Archbishop William Goh of Singapore expressed gratitude over the continuing growth of the faith in the city-state as the Catholic Church marks its 200th anniversary in the Southeast Asian country this year.
“In spite of a downward trend in many countries where people are losing faith in God, the recent census shows that we have grown in strength over the last five years,” said the prelate in his homily during Mass on Saturday, December 11.
The Church in Singapore marked the end of its year-long celebrations with the Mass and the ringing of church bells in 32 parishes across the island over the weekend.
In his homily, Archbishop Goh said that although the government of Singapore is secular, it maintains neutrality and encourages cooperation among religions in the development of the social, moral and spiritual values of the people.
“Religions here in Singapore are respectful and supportive of each other,” he said, adding that various faith in the city-state “have very strong inter-religious harmony … something painstakingly built over many generations.”
The archbishop noted that the Church has grown “internally” over the last eight years in terms of archdiocesan offices, reinforcement and new movements. He said new ones were added and some were expanded.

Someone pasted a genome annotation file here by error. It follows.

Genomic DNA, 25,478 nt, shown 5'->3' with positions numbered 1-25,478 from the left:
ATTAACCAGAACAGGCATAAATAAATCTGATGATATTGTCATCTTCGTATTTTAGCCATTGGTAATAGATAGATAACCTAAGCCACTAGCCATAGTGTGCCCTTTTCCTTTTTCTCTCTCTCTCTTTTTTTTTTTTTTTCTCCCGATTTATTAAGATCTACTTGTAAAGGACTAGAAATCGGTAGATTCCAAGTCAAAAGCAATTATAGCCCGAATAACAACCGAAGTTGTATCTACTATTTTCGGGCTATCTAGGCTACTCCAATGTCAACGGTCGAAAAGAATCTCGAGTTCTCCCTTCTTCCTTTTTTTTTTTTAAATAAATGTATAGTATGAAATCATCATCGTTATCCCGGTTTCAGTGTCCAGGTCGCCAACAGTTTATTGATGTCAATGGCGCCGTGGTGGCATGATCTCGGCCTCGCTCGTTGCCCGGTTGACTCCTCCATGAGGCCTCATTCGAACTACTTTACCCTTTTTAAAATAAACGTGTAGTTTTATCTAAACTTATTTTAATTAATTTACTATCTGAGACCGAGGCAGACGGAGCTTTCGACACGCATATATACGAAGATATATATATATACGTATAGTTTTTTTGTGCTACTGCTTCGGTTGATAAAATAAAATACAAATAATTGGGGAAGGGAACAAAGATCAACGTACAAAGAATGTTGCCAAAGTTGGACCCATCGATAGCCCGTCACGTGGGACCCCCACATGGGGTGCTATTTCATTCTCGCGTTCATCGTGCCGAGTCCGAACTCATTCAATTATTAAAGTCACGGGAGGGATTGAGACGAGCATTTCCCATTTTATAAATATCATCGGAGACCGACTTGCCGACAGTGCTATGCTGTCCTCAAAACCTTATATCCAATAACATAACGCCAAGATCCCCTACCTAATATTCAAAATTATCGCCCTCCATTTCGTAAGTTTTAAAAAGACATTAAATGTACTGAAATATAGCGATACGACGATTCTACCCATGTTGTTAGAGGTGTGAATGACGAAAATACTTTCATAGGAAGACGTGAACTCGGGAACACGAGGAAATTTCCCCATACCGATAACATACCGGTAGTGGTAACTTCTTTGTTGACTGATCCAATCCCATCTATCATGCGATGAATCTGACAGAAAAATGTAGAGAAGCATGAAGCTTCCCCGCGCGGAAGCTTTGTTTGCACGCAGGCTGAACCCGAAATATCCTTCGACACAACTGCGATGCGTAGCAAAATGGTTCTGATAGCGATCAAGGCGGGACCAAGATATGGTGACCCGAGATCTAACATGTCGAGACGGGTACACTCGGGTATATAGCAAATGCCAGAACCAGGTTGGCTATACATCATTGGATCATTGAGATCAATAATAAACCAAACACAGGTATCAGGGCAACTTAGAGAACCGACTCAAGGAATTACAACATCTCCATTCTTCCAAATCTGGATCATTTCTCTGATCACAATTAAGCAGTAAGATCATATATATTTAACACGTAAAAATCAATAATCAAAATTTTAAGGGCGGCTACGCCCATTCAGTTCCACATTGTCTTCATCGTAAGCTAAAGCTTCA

“Did you hear church bells ringing this evening? You probably caught the closing celebrations of the 200th anniversary of the Catholic Church here,” said Prime Minister Lee Hsien Loong in a post on social media over the weekend.
A Buddhist by birth, the prime minister graced the celebration by attending the Mass in Singapore’s cathedral with other civil and religious leaders.
“In our multi-religious society, Catholics thrive and co-exist in harmony with the other religions,” said the government leader in a Facebook post.
He admitted that it was through a video that he came to know about the Catholic Church’s contribution to Singapore in the past two centuries, “through education, healthcare and social welfare.”
The first Mass in Singapore was supposed to have been celebrated by French Saint Laurent Imbert, a member of the Society of Foreign Missions of Paris, who landed on Singapore on Dec 11, 1821.
In a letter to Bishop Esprit Marie Joseph Florens, apostolic vicar of Siam who had commissioned him, the priest said: “I have reached Singapore on 11th instant, and have visited according to your Lordship’s request the Catholics of this new settlement.”
“There are only 12 or 13 in number and seem to lead a wretched life,” he added.
From Singapore, Father Imbert proceeded to Korea, where he was appointed vicar apostolic in 1836. He was martyred there on Sept. 21, 1839, at the age of 43. He is among the 301 martyrs of Korea who were declared saints by Pope John Paul in 1984.
Today, Catholics in Singapore number about 300,000 and have made their presence and contributions felt in the city-state.
“We are called to give thanks for what the Lord is doing through our Church,” said Archbishop Goh said in his homily.
Archbishop Goh expressed satisfaction that the celebrations, which started in December 2020, brought Catholics together in “creative ways.”
The online events and videos notched up over one million views during the year, while from December 4 to 11, the festival saw 12,000 Catholics attend the various events and activities in the archdiocese, and another 6,000 attended the concluding Masses in churches.